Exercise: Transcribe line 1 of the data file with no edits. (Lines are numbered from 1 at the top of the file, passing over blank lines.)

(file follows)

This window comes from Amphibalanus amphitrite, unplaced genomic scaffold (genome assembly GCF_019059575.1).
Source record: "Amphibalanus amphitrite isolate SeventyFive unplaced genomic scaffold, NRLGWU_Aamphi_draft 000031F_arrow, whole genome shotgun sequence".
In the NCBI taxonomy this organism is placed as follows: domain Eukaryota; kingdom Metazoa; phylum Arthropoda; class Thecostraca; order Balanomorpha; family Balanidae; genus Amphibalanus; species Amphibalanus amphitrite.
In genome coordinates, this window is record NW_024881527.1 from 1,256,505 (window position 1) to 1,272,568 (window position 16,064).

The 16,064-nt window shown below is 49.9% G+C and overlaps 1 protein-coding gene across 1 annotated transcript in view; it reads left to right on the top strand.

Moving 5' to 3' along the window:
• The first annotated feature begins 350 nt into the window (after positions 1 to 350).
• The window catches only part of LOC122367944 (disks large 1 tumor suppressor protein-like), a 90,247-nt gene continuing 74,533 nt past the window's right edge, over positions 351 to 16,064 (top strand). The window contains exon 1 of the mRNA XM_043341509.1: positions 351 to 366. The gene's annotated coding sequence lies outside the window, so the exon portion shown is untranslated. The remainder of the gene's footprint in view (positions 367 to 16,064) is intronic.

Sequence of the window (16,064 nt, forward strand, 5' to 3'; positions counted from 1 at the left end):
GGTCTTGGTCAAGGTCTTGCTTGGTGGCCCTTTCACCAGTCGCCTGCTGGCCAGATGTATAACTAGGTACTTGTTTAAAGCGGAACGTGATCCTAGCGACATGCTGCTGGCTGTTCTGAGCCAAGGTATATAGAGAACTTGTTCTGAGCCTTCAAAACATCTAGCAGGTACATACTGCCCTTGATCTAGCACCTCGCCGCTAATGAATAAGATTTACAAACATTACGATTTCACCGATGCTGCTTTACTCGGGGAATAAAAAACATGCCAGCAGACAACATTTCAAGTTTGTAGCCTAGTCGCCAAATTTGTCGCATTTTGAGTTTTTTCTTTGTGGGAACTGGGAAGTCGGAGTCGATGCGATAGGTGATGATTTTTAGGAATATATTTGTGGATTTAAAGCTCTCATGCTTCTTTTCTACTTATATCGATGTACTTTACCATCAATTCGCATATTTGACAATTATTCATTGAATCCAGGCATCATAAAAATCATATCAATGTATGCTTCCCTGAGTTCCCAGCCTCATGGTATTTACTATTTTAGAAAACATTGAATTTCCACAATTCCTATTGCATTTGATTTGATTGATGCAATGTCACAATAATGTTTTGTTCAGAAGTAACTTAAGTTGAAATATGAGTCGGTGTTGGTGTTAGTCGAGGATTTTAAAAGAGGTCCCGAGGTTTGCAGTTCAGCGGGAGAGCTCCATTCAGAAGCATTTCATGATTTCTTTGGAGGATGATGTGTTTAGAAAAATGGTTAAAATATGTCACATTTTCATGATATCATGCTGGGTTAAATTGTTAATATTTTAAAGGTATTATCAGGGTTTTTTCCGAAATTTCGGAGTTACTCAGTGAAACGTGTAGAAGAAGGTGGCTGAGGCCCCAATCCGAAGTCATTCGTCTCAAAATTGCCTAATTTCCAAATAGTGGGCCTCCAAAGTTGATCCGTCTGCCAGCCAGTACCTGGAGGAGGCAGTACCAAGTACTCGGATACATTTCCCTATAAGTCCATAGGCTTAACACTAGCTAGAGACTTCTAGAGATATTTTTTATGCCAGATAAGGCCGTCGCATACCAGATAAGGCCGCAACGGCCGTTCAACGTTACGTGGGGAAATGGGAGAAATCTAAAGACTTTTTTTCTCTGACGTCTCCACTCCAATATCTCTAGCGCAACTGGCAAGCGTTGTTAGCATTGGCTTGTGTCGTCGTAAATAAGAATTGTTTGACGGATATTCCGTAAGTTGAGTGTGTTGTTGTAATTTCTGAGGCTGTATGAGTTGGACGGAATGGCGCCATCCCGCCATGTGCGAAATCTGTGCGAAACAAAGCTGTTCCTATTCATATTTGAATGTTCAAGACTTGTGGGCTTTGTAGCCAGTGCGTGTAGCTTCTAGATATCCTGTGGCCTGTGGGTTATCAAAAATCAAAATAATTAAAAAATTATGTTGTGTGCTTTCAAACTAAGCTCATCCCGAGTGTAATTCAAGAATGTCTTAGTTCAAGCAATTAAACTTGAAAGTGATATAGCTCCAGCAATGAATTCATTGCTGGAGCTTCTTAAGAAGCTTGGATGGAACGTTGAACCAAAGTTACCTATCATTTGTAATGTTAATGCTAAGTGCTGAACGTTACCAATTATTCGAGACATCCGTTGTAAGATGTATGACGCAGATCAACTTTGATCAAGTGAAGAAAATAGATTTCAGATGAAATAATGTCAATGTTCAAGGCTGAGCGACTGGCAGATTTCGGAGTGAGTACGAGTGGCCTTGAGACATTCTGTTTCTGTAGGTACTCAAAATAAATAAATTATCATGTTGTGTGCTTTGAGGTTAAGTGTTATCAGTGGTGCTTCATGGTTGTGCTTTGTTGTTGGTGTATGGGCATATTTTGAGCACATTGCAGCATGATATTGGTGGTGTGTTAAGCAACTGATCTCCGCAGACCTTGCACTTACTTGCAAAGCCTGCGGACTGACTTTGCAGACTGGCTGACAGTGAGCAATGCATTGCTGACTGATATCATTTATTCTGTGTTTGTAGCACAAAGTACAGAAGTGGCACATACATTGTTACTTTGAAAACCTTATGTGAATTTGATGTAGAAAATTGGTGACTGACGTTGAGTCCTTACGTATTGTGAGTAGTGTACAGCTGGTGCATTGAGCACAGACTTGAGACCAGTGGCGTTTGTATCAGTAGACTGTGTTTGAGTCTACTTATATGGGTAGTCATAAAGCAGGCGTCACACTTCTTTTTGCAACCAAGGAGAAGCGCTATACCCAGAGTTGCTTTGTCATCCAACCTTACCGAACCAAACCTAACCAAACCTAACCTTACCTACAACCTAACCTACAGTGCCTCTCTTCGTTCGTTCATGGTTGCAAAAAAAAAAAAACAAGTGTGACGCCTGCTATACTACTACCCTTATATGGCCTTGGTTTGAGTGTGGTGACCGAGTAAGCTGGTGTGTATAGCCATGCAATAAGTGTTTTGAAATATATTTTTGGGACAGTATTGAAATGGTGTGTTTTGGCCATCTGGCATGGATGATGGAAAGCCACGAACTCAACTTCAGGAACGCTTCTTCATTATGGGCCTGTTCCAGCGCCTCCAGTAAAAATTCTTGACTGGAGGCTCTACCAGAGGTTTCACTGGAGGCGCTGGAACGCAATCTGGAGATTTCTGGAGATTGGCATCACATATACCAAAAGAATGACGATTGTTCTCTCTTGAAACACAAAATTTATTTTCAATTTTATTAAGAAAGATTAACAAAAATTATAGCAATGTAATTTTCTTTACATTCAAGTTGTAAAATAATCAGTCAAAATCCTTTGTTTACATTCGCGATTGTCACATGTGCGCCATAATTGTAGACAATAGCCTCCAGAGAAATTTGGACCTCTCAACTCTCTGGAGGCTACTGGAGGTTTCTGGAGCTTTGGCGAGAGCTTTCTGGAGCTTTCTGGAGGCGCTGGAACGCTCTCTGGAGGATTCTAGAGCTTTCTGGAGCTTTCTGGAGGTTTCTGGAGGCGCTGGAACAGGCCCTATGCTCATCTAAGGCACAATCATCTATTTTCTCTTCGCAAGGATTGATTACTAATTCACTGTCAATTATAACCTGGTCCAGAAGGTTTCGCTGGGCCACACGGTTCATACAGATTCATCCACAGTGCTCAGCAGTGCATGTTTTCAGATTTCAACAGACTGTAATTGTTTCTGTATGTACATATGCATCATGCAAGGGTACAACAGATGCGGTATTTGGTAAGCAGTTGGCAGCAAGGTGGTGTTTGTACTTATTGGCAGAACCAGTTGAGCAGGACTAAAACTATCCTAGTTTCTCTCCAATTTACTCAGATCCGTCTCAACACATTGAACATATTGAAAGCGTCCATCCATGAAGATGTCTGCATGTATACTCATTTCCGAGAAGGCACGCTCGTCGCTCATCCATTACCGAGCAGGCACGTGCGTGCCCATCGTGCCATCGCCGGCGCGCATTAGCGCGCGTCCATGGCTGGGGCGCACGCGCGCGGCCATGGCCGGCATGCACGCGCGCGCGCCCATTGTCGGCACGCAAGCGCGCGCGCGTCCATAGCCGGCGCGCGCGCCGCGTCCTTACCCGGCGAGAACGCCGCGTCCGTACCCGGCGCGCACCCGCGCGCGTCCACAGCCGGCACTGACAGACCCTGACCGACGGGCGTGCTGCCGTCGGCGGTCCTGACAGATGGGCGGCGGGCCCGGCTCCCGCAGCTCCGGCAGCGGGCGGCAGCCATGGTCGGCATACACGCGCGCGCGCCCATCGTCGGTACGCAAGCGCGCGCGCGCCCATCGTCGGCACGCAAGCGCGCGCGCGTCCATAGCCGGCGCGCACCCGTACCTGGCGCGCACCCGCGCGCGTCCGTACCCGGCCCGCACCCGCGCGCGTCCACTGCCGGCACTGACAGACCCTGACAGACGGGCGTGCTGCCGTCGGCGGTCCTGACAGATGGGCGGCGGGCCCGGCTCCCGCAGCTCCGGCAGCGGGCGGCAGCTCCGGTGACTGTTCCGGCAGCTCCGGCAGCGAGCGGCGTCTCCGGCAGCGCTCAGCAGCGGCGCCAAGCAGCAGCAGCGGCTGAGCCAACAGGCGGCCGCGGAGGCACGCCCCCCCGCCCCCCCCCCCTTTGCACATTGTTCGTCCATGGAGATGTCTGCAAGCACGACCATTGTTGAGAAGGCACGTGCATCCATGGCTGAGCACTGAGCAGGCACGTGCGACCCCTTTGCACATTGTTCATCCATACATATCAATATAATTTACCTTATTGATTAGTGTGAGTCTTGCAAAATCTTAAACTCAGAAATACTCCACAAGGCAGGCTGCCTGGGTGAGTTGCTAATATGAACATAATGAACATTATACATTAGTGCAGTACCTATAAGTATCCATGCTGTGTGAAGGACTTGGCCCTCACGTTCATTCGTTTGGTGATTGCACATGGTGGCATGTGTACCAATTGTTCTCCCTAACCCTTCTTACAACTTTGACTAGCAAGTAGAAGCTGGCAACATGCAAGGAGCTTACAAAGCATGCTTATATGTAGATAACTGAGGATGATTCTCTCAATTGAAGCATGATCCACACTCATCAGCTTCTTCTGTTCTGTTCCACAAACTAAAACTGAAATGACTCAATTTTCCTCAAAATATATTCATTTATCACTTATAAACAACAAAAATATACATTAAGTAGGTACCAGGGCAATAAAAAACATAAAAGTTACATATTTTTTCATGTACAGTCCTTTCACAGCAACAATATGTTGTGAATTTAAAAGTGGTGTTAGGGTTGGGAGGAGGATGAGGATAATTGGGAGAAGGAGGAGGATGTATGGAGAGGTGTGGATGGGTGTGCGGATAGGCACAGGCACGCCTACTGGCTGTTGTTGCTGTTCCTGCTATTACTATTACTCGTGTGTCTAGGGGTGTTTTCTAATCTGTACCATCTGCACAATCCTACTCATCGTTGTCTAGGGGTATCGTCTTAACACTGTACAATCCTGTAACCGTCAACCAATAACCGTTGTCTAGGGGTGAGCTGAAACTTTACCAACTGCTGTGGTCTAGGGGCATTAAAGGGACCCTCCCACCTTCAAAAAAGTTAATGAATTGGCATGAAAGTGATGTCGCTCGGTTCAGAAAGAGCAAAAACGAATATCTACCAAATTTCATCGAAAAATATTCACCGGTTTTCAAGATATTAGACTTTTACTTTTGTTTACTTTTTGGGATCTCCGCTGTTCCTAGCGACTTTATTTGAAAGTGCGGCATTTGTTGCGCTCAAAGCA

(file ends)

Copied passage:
This window comes from Amphibalanus amphitrite, unplaced genomic scaffold (genome assembly GCF_019059575.1).